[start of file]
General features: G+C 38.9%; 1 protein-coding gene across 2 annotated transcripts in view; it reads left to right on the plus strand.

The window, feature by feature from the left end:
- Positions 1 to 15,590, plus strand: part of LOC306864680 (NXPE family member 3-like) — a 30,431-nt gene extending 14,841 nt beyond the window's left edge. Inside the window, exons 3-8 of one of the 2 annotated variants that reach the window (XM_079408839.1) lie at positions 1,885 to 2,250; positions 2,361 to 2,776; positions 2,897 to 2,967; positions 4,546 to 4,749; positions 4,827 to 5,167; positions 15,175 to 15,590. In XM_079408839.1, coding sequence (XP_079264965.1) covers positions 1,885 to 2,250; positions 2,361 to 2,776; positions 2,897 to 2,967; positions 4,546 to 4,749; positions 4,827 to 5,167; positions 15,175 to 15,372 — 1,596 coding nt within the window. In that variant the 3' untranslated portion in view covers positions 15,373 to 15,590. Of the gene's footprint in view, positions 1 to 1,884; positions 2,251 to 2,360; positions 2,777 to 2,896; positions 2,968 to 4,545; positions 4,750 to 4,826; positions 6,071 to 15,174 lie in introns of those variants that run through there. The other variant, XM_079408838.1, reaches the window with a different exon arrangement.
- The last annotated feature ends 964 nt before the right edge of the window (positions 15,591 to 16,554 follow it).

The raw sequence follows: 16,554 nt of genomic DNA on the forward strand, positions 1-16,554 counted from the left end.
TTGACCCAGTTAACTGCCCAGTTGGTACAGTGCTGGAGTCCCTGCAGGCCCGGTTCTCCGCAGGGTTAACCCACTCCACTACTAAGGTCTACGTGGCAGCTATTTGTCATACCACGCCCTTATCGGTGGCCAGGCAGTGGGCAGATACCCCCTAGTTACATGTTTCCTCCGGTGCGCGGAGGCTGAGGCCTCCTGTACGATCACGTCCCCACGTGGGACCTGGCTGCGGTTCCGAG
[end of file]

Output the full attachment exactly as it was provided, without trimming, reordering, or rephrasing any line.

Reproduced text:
General features: G+C 38.9%; 1 protein-coding gene across 2 annotated transcripts in view; it reads left to right on the plus strand.

The window, feature by feature from the left end:
- Positions 1 to 15,590, plus strand: part of LOC306864680 (NXPE family member 3-like) — a 30,431-nt gene extending 14,841 nt beyond the window's left edge. Inside the window, exons 3-8 of one of the 2 annotated variants that reach the window (XM_079408839.1) lie at positions 1,885 to 2,250; positions 2,361 to 2,776; positions 2,897 to 2,967; positions 4,546 to 4,749; positions 4,827 to 5,167; positions 15,175 to 15,590. In XM_079408839.1, coding sequence (XP_079264965.1) covers positions 1,885 to 2,250; positions 2,361 to 2,776; positions 2,897 to 2,967; positions 4,546 to 4,749; positions 4,827 to 5,167; positions 15,175 to 15,372 — 1,596 coding nt within the window. In that variant the 3' untranslated portion in view covers positions 15,373 to 15,590. Of the gene's footprint in view, positions 1 to 1,884; positions 2,251 to 2,360; positions 2,777 to 2,896; positions 2,968 to 4,545; positions 4,750 to 4,826; positions 6,071 to 15,174 lie in introns of those variants that run through there. The other variant, XM_079408838.1, reaches the window with a different exon arrangement.
- The last annotated feature ends 964 nt before the right edge of the window (positions 15,591 to 16,554 follow it).

The raw sequence follows: 16,554 nt of genomic DNA on the forward strand, positions 1-16,554 counted from the left end.
TTGACCCAGTTAACTGCCCAGTTGGTACAGTGCTGGAGTCCCTGCAGGCCCGGTTCTCCGCAGGGTTAACCCACTCCACTACTAAGGTCTACGTGGCAGCTATTTGTCATACCACGCCCTTATCGGTGGCCAGGCAGTGGGCAGATACCCCCTAGTTACATGTTTCCTCCGGTGCGCGGAGGCTGAGGCCTCCTGTACGATCACGTCCCCACGTGGGACCTGGCTGCGGTTCCGAG